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  • DWSD to host water fair in wake of 15 day moratorium on Detroit water shutoffs

    In light of worldwide attention on its efforts to cut water service for thousands of Detroit residents, the Detroit Water & Sewerage Department said today it would host a Water Affordability Fair on August 2nd to explain options available to those facing financial hardship. DWSD officials said in a news release today the fair will be take place from 8:30 a.m. to 5 p.m. at the department’s Eastside Customer Service Center at 13303 E. McNichols. The move came on the heels of growing pressure from opponents of the initiative and criticism from the U.S. bankruptcy judge overseeing Detroit’s Chapter 9 case. “Every customer that has come to DWSD with a legitimate financial hardship has not had their water service terminated,” said Darryl Latimer, DWSD deputy director, in a statement. “In cases where the water has been shut off, it’s been restored. We keep hearing at DWSD that there are poor people who are not receiving the assistance that they need, so we want to help them and we want to make it as easy as possible for the to receive that help. That’s why we created the Water Affordability Fair – ease of access and ease of assistance. We are here to […]

    The post DWSD to host water fair in wake of 15 day moratorium on Detroit water shutoffs appeared first on Metro Times Blogs.

  • Thrillist Names Detroit’s Motz’s Burgers Among Best in Nation

    The folks at Thrillist have again compiled their annual list of the nation’s best burgers, and Southeast Michigan, it seems, is well represented. Ranking alongside joints in major cities such as New York and L.A., is Detroit’s own Motz’s Burgers, hailed specifically for its Double Cheeseburger Slider. Via Thrillist: There’s nothing remarkable about the façade of this SW diner… it’s just a diner, like the hundreds of others in the D. The staff’s been there for years… and so have the regulars, who can’t get enough of Motz’s legendary smashed burgers. The formula’s nothing revolutionary: smashed, griddled patties with oozy cheese and onions that melt into the burger itself as it cooks. But it’s that unmistakable flavor of a well-seasoned griddle — which has also been here for years — that makes the difference. You can score big burgers with accoutrements, but this isn’t really a place to say things like “accoutrements”. Grab the old-school slider (the double cheeseburger one), and prepare for three perfect bites of Detroit’s finest. Flint’s Torch Bar and Grill also made the cut, most notably for its Deluxe Torch Burger with Bacon. Tucked away in an alley beyond the brick streets that used to mark […]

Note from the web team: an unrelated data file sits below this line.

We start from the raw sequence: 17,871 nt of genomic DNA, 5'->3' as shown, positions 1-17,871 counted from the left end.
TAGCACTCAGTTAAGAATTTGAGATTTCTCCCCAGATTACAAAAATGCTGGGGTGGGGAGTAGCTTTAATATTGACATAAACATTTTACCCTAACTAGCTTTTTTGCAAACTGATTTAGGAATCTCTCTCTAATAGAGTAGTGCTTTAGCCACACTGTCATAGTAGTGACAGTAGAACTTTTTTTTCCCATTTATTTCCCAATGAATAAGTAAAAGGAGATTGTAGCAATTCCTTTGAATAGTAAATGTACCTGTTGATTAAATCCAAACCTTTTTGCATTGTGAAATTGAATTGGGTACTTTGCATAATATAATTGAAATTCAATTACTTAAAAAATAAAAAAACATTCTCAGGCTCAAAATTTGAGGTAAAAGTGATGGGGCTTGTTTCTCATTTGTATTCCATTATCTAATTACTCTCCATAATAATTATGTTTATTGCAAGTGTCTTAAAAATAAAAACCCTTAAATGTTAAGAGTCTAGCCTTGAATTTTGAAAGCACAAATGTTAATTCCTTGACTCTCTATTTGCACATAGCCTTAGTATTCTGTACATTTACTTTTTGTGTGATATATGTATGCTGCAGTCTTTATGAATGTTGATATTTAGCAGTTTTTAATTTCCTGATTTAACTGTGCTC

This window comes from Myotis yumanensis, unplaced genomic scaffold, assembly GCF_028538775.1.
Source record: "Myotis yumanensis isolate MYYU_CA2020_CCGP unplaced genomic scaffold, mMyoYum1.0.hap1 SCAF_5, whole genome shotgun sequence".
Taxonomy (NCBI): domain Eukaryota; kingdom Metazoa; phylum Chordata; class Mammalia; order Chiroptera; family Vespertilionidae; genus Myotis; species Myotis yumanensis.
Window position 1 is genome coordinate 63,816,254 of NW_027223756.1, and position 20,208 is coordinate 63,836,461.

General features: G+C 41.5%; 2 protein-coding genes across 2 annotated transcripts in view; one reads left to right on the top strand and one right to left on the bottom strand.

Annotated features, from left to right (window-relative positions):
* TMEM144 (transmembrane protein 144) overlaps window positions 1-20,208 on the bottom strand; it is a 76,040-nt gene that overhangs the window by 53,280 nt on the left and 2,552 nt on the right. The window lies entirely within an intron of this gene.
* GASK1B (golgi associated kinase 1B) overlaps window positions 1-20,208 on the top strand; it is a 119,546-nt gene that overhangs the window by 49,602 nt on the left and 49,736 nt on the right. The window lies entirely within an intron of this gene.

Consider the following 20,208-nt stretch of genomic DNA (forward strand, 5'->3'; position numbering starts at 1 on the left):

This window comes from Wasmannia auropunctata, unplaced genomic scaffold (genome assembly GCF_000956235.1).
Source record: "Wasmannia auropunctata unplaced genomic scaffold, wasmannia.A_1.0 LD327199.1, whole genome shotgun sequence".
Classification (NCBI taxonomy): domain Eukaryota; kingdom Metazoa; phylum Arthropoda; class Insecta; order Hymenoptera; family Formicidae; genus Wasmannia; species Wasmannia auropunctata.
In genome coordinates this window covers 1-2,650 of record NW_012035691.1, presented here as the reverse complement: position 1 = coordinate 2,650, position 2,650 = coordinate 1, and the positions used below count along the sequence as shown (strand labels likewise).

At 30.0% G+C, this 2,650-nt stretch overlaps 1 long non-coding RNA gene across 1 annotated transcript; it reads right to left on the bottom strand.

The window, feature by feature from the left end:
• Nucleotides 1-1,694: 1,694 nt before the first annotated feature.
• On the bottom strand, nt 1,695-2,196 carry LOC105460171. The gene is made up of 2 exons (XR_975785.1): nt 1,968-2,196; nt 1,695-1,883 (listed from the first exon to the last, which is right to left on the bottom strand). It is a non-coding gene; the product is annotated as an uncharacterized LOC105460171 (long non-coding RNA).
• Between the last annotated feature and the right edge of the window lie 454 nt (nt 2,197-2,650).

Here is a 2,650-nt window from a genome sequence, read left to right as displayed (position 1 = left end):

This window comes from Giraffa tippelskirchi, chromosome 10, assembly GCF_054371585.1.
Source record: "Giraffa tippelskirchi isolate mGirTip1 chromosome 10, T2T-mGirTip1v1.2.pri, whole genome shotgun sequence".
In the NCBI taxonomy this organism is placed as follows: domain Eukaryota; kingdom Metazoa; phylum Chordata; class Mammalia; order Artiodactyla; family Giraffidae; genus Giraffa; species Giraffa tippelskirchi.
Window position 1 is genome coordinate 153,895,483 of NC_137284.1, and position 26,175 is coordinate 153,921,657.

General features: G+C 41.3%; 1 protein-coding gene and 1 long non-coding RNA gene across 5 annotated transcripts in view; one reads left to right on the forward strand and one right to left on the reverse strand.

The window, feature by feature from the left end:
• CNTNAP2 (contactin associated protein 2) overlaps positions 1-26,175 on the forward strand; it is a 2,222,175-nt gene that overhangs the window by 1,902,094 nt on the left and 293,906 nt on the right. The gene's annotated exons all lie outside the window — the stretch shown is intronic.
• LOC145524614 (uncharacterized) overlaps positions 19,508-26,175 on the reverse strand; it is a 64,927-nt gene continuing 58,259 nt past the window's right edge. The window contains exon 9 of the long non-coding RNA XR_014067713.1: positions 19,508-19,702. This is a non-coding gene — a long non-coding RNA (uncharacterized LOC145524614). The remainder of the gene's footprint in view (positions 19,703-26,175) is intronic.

The post Thrillist Names Detroit’s Motz’s Burgers Among Best in Nation appeared first on Metro Times Blogs.

  • In what weird ways are you paying for school? MT wants to know!

    The Metro Times is looking for college students or graduates of Michigan colleges that used atypical means to pay for their schooling (i.e. sugar baby, selling underwear, military enrollment purely for school help, etc.). We are looking for personal anecdotes about the lengths you went to help pay for school, what came of it, your monetary situation, if the resource worked to get you through college and more. If you have utilized any one of these avenues, or know someone who has, please drop us a line at

    The post In what weird ways are you paying for school? MT wants to know! appeared first on Metro Times Blogs.

  • Kid Rock ordered to produce dildo in ICP sexual harassment lawsuit

    File under “WTF” — attorneys representing former Psychopathic Records publicist Andrea Pellegrini announced Monday that they have subpoenaed Kid Rock to produce a glass dildo as part of Pellegrini’s sexual harassment lawsuit against the Insane Clown Posse’s record label. Pellegrini claims the glass dildo was given to her by Psychopathic Records employee “Dirty Dan” Diamond as part of a larger culture of constant harassment in which she was called “bitch,” made the target of explicit sexual advances by Diamond and other co-workers, asked to procure automatic weapons for a photo shoot, and even encouraged to “deceive government investigators from the US Department of Labor.” On Friday, Diamond admitted under oath that he told Pellegrini that he had “a fat cock” and that he would “fuck the shit out of her.” The dildo, though, was “a work of art,” according to Diamond, and should not be considered sexual harassment. Why is Kid Rock involved? Diamond says when Pellegrini declined his dildo, he gave it to Kid Rock instead (presumably as a “work of art” and not a sexual advance). So now, according to court orders, Rock has 14 days to produce the glass dildo so the court can better determine if it is art or, well, a dildo. We will […]